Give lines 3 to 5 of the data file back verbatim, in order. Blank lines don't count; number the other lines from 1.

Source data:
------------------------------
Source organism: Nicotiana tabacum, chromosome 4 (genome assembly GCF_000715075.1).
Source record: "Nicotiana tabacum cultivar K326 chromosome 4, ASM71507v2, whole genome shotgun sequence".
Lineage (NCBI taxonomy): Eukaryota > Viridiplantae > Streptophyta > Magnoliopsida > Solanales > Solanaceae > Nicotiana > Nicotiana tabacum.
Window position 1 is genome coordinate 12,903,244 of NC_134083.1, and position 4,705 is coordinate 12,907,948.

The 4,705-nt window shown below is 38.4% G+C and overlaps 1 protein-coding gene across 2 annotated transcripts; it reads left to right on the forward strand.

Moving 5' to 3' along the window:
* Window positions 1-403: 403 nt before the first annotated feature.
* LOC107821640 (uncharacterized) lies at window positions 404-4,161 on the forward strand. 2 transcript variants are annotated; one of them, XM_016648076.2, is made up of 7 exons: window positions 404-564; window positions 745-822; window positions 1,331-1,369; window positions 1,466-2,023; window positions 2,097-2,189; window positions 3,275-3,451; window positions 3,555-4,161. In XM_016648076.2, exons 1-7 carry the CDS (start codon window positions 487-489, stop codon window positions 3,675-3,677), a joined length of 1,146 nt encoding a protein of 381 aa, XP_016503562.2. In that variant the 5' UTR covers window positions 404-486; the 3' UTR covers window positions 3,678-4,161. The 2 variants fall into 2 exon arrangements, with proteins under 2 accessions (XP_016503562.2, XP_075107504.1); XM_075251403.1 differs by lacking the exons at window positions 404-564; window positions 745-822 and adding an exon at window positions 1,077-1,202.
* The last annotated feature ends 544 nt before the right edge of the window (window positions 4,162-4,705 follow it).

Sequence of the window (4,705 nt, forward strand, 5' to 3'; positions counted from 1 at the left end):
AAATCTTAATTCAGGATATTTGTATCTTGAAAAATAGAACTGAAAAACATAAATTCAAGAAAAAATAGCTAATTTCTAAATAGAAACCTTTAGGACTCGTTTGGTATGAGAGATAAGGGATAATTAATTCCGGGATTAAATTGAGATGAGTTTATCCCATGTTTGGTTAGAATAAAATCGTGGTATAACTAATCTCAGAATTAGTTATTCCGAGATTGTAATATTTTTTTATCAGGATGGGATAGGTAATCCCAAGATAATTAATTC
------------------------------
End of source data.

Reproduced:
Lineage (NCBI taxonomy): Eukaryota > Viridiplantae > Streptophyta > Magnoliopsida > Solanales > Solanaceae > Nicotiana > Nicotiana tabacum.
Window position 1 is genome coordinate 12,903,244 of NC_134083.1, and position 4,705 is coordinate 12,907,948.

The 4,705-nt window shown below is 38.4% G+C and overlaps 1 protein-coding gene across 2 annotated transcripts; it reads left to right on the forward strand.